Interpreting the Second Amendment
Mar 30,2007 00:00 by Lionel_Van_Deerlin

It has long been a bane of civic life in the District of Columbia - headquarters town for what we are pleased to call the greatest democracy on Earth - that some 570,000 residents enjoy very limited self-government. Roughly equal in population to at least a half-dozen states, folks in D.C. have no voting representation in Congress.

Worse, a "District Committee" in the House of Representatives has long exerted more power over the city of Washington than is granted locally elected officials. The district's occasional efforts to make law within its own borders often have been swatted down - as, most recently, a local ban on the ownership, sale or use of firearms. A divided federal appeals court in early March ruled 2-1 that this ordinance violates the Second Amendment to the Constitution, and may no longer be enforced.

Efforts to discourage gun use in Washington had long been an object of contempt within that most powerful of lobbies, the National Rifle Association. The organization enjoyed pointing out that although our national capital laid claim to the nation's toughest gun law, it regularly falls within a handful of U.S. cities posting the highest toll of murder by gunfire.

Very true, this - and for an obvious reason. While local law has barred gun sales within D.C.'s limits, anyone in search of a weapon need go no farther than into neighboring Maryland or Virginia, where - as in so many states - a free-spending NRA has successfully frustrated legislative efforts to halt the gun traffic.

With or without legislative clout, however, the District of Columbia could shortly play a passive role in settling a long-festering national struggle over firearms. Its lawyers have petitioned for an en banc ruling by the full U.S. District Court resolving that 2-1 Second Amendment split within its 3-member panel. The desire of Washington residents for meaningful gun control could yet require the U.S. Supreme Court to decide once and for all the intent of what is surely the most highly disputed paragraph in our entire Constitution.

So join me, won't you, in traipsing briefly through some history that could shortly come into play. With the U.S. Constitution mainly in place after the Founding Fathers' 1787 convention, Thomas Jefferson led an anti-Federalist campaign for a Bill of Rights setting certain limits on the new government. He left the actual writing of these first 10 amendments to another up-and-coming young Virginian, James Madison.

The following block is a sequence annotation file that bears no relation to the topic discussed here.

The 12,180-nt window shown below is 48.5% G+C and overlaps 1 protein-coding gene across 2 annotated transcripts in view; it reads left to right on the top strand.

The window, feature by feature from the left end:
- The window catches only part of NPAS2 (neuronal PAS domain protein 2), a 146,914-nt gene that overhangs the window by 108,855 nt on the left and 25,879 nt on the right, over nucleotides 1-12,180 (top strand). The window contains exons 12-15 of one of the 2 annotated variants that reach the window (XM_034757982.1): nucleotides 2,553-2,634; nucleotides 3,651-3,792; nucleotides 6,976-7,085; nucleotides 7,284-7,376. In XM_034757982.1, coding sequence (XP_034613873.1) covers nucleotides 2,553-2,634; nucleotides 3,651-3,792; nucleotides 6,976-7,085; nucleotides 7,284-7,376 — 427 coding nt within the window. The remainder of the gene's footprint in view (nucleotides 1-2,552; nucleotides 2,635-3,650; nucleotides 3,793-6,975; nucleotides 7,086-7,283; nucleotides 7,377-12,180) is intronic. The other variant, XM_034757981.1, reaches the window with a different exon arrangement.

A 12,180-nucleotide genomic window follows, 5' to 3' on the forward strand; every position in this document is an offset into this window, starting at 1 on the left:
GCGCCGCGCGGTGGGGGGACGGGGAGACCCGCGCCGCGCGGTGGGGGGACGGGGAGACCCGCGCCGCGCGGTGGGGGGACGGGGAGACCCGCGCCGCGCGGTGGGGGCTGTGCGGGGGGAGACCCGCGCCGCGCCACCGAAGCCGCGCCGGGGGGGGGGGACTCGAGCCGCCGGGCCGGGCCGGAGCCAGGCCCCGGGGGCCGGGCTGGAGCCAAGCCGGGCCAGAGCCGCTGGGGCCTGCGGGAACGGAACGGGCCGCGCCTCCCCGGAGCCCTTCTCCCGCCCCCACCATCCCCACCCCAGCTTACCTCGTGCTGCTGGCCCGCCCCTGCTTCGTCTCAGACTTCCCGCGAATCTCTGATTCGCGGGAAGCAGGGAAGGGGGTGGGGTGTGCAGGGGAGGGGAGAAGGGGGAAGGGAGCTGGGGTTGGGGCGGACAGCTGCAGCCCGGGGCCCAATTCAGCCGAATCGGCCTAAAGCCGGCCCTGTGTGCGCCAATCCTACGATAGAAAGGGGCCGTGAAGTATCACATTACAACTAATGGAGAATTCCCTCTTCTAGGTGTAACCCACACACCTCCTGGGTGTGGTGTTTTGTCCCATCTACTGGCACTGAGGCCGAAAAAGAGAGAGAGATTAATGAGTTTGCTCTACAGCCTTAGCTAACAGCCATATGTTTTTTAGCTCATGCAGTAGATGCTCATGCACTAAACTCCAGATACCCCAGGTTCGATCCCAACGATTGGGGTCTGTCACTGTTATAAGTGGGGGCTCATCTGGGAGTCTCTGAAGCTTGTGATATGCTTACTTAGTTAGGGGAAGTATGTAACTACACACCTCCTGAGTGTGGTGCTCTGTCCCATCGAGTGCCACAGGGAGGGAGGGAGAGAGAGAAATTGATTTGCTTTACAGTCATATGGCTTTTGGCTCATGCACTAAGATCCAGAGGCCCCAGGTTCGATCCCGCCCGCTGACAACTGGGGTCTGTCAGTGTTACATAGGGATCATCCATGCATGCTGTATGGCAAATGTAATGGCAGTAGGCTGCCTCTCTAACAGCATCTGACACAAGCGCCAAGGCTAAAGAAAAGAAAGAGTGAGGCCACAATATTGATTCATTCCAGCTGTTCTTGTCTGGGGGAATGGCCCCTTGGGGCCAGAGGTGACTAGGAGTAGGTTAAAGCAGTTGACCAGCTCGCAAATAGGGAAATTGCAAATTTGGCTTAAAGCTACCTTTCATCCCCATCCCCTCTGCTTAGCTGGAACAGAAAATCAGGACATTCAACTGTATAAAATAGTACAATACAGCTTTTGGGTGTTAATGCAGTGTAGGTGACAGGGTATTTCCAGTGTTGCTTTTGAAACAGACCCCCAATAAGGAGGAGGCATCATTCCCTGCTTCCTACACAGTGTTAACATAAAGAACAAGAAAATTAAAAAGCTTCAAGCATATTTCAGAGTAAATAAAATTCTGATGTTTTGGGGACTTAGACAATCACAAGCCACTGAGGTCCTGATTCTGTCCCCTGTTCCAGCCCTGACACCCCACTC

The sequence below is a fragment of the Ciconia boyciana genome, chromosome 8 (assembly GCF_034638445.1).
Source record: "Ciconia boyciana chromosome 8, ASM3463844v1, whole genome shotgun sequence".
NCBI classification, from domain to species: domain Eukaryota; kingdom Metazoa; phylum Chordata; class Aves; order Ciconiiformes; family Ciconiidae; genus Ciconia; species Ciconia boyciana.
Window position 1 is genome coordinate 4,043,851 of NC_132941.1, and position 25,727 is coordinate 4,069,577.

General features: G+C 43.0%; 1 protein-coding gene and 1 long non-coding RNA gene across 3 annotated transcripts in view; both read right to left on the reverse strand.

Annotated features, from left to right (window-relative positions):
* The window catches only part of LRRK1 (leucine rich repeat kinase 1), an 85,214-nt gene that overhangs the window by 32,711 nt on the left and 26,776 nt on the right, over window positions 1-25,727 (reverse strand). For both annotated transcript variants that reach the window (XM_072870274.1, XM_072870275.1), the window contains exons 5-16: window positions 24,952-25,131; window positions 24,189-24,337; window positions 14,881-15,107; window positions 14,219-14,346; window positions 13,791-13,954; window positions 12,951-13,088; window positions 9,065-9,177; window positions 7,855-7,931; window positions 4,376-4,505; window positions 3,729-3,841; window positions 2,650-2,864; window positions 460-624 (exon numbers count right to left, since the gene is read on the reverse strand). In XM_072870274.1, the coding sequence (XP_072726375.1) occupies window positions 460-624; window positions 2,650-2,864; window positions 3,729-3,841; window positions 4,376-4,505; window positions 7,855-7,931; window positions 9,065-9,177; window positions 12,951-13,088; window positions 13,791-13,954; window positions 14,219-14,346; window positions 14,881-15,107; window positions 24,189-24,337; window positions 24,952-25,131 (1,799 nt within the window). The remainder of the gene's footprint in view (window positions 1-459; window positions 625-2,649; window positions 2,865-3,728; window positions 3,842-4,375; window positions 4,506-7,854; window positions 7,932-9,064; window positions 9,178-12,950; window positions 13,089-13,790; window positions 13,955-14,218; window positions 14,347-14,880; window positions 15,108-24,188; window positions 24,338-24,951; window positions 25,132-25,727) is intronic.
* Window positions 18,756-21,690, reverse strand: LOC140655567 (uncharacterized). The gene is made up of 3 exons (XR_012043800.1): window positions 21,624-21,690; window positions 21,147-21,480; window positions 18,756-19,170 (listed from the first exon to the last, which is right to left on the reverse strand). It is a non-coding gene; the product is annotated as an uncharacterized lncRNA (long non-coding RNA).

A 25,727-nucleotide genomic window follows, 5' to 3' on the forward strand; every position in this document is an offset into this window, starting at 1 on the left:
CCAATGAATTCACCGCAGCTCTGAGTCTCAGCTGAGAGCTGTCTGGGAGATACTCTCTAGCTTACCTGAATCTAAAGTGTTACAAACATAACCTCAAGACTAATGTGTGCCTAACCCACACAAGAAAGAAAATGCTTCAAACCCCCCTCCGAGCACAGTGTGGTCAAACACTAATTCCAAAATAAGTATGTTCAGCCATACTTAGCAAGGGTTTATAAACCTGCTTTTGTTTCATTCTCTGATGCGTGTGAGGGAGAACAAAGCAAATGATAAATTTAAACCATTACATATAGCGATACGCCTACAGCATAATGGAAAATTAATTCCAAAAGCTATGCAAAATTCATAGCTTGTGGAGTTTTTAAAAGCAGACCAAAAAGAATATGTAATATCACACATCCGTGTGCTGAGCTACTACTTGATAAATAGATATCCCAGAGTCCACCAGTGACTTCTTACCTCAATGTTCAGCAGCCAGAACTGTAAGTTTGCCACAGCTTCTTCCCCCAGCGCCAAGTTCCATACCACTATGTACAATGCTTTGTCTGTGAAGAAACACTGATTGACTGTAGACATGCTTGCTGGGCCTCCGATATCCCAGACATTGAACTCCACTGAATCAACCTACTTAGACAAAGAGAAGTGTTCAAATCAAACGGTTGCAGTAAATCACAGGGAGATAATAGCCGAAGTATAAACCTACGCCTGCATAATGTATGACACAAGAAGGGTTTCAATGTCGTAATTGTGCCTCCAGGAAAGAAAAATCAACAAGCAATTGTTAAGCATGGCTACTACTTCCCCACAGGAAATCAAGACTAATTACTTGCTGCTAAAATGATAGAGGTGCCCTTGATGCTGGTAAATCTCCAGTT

Today, more than two centuries later, it seems pretentious to fault this man's work. Madison got off to a great start. His First Amendment forever protects our freedom of speech, of religion, of press and public assembly. But the Second Amendment, dealing with gun rights, is beset with a confusing introductory clause, plus a burst of commas that allow varied meanings. Any court making its way through this legal patchwork may have embarked less on a matter of governance than an assignment in advanced English composition.

See if you don't agree. Here are the wording and the baffling punctuation of the Second Amendment with which the bewigged Madison has frustrated generations of Americans:

A well regulated Militia, being necessary to the security of a free State, the right of the people to keep and bear Arms, shall not be infringed."

Writing styles may differ from one generation to the next. But we seem entitled to ask - why all those commas? And doesn't the reference to "a well regulated Militia" suggest Madison intended limiting arms access to publicly supported military units such as the National Guard? That conclusion seems logical - not only to me, but to countless others who find horror in an annual toll of 30,000 or more Americans in needless gun deaths.

But what of the considerable number who favor free access to personal weaponry? They have a point, too. Strip the Second Amendment of the puzzling wordage that precedes that middle comma (leaving only "the right of the people to keep and bear Arms, shall not be infringed.") Then any household may feel free to retain Smith & Wesson's full catalog, plus a 105-mm howitzer - as backup, understand - out in the garage.

Yes, we'd still be stuck with another of Madison's maddening commas, but linguistic purity seems unlikely to stand in the way. The NRA's smart ones always have persuaded friendly legislators to overlook a dependent clause and all those commas.

Which leaves it up to the courts, maybe, to get Madison out of the sentence-parsing hole he's dug.